Longitudinally polarized precursors to ScS phases observed in the Shikoku and Chugoku districts, southwestern Japan, are interpreted as ScSp arrivals, resulting from ScSto-P conversions at a dipping interface in the upper mantle. An ScSp phase recorded in the Tohoku district, northeastern Japan, also is examined. The location of the conversion interface, beneath the Shikoku district, determined from the ScSp observations agrees with the upper boundary of the descending Philippine Sea plate inferred from the seismicity pattern of subcrustal earthquakes. It has been proposed on the basis of no seismic activity in the upper mantle that the leading edge of the downgoing Philippine Sea plate has not reached the upper mantle beneath the Chugoku district. The ScSp observations, however, present a possibility of the existence of an aseismic continuation of the Philippine Sea plate in the upper mantle beneath the Chugoku district. An alternative interpretation of the conversion interface may be possible. The interface inferred in the present study may correspond to a boundary between the asthenosphere and an aseismic dead slab which had descended from the Nankai trough at the previous cycle of plate convergence. This ScS-to-P conversion interface may be closely related to the late Quaternary volcanism in the Chugoku district. Low-velocity zones are required in the vicinity of the inclined ScS-to-P conversion interfaces in the upper mantle beneath southwestern and northeastern Japan in order to explain the observed relative polarity between the ScSp and ScS phases. The first-order discontinuity of the velocity contrast of about 6%, which has been suggested between the lithosphere and overlying asthenosphere, cannot simultaneously explain all of the observed amplitudes, periods, and polarity of the ScSp phases. The simplest model which explains these observations is the low-velocity zone with the sharp upper and transitional lower boundaries. This low-velocity zone may be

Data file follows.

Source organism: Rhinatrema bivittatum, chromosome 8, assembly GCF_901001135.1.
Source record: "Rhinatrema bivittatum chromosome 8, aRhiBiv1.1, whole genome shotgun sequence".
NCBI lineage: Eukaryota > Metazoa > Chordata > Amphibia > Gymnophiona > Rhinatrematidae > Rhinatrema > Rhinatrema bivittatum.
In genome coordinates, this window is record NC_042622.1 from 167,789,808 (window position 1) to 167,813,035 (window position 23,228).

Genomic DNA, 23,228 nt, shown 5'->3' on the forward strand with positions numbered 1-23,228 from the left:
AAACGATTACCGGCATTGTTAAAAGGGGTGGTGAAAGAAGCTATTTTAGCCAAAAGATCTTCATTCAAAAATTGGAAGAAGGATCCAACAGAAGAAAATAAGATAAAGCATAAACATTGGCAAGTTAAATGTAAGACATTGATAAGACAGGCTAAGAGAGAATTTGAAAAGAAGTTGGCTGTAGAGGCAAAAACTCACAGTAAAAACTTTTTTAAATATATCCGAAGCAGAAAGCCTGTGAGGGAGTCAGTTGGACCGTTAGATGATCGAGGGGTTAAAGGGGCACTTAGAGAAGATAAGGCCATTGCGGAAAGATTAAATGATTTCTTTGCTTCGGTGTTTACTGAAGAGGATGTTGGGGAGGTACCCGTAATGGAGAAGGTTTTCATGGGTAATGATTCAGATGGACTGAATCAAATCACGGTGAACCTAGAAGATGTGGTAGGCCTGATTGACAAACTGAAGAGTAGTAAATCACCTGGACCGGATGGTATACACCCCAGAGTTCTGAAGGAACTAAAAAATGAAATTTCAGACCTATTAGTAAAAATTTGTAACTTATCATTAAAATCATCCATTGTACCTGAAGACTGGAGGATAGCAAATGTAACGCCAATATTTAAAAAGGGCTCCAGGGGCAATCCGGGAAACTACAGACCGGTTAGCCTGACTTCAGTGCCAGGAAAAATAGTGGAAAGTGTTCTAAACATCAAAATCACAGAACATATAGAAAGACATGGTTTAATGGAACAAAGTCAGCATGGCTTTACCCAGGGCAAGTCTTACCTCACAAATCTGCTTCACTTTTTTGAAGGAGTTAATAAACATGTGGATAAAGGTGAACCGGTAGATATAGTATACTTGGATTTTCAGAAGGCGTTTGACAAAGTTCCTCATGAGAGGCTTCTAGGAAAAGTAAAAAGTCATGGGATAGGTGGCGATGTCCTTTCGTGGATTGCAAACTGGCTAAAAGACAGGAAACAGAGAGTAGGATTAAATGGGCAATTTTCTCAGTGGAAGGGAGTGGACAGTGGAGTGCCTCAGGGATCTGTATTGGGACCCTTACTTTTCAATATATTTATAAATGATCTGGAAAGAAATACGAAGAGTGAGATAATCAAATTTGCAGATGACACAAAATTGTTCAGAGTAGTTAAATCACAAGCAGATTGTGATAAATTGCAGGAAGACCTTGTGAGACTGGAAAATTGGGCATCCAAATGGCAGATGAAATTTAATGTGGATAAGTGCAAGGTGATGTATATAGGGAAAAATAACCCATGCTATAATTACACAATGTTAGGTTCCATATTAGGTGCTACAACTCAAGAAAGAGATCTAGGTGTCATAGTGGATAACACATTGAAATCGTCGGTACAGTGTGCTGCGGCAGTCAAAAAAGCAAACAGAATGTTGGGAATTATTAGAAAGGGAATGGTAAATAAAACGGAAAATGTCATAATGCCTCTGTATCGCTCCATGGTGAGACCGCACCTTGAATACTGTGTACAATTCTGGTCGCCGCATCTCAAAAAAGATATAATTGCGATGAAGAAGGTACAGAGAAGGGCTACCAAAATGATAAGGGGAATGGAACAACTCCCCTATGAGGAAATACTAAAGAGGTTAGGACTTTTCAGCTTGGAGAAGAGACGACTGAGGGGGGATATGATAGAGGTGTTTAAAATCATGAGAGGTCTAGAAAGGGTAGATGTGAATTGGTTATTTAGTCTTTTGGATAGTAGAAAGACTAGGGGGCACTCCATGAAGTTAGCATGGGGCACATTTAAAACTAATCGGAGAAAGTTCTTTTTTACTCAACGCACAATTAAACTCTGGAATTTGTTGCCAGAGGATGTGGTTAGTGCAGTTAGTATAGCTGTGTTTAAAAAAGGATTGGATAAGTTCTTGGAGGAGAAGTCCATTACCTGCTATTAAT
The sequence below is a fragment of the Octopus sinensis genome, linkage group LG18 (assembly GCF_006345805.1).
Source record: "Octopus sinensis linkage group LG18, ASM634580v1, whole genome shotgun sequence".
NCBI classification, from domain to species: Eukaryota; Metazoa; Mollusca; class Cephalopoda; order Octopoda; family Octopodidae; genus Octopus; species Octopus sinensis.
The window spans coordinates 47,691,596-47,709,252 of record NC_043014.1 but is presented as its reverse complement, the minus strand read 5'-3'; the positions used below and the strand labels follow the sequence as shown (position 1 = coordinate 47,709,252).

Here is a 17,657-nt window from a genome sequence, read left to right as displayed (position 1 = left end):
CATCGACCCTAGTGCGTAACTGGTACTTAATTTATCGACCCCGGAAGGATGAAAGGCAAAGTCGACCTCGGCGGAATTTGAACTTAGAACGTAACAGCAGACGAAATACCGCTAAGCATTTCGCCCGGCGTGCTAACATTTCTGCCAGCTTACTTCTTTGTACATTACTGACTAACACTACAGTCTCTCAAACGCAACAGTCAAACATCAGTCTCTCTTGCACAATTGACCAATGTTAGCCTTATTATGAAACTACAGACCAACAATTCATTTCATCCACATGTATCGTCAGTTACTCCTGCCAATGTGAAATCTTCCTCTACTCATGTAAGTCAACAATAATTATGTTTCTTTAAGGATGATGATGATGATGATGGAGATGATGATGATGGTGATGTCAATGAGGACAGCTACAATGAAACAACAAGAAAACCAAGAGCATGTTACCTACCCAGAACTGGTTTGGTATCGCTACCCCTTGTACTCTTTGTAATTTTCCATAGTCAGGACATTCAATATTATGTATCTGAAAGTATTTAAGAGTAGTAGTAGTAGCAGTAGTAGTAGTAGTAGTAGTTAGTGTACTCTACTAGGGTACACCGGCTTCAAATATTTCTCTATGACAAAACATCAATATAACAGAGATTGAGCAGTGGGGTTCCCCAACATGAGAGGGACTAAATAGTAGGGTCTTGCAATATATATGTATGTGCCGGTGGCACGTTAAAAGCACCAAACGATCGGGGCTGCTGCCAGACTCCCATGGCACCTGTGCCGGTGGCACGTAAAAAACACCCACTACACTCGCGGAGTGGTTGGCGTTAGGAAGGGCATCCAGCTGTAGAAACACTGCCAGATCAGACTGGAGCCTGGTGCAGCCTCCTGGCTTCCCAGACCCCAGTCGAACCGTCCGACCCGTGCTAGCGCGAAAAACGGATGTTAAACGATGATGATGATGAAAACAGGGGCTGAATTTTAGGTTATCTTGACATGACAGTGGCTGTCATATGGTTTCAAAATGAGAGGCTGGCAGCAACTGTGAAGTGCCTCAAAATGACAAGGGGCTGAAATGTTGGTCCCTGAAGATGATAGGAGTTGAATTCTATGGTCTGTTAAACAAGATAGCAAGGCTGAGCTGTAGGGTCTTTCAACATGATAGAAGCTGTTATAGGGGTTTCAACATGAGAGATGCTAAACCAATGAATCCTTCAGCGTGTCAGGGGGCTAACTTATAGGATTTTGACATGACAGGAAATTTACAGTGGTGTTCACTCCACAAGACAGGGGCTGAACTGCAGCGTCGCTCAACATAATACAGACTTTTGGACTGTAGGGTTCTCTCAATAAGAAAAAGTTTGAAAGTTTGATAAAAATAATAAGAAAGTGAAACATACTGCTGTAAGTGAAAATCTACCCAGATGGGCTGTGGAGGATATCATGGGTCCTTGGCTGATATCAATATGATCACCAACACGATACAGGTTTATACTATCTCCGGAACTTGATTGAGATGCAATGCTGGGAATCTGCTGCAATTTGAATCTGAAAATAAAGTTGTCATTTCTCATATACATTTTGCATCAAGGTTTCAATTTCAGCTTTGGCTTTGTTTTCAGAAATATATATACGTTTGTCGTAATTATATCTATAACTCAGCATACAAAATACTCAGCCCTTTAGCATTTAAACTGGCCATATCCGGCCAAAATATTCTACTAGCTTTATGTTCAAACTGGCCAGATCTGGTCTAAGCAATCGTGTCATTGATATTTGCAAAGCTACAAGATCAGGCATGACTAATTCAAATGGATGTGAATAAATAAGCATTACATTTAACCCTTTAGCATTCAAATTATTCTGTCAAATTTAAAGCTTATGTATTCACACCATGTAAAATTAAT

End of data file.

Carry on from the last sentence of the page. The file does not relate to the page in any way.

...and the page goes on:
11. Inferring upper-mantle flow from seismic anisotropy: An experimental perspective

    NASA Astrophysics Data System (ADS)

    Skemer, Philip; Hansen, Lars N.

    2016-02-01

    Patterns of mantle flow are most directly inferred from observations of seismic anisotropy, which is mainly caused by the crystallographic preferred orientation (CPO) of olivine, the most abundant mineral in the upper mantle. CPO is generated by high temperature ductile deformation, which often yields predictable relationships between the elastic or seismic properties of a material and the kinematics of flow. Over the last 15 years there has been a wealth of new data describing the how olivine CPO forms and evolves as a function of deformation conditions and strain magnitude. In this review, we explore the relationships between deformation, the evolution of CPO, and the development of seismic anisotropy, from the perspective of experimental rock mechanics. We first review the experimental basis for the study of olivine CPO evolution from the formative studies in the early nineteen sixties through recent advances. We then review some emerging complications to the study of CPO evolution, such as the long-lived transient CPOs that arise from changes in deformation kinematics, mechanisms, and conditions. Finally we discuss the origins of seismic anisotropy and the challenges of interpreting seismic anisotropy in terms of mantle flow.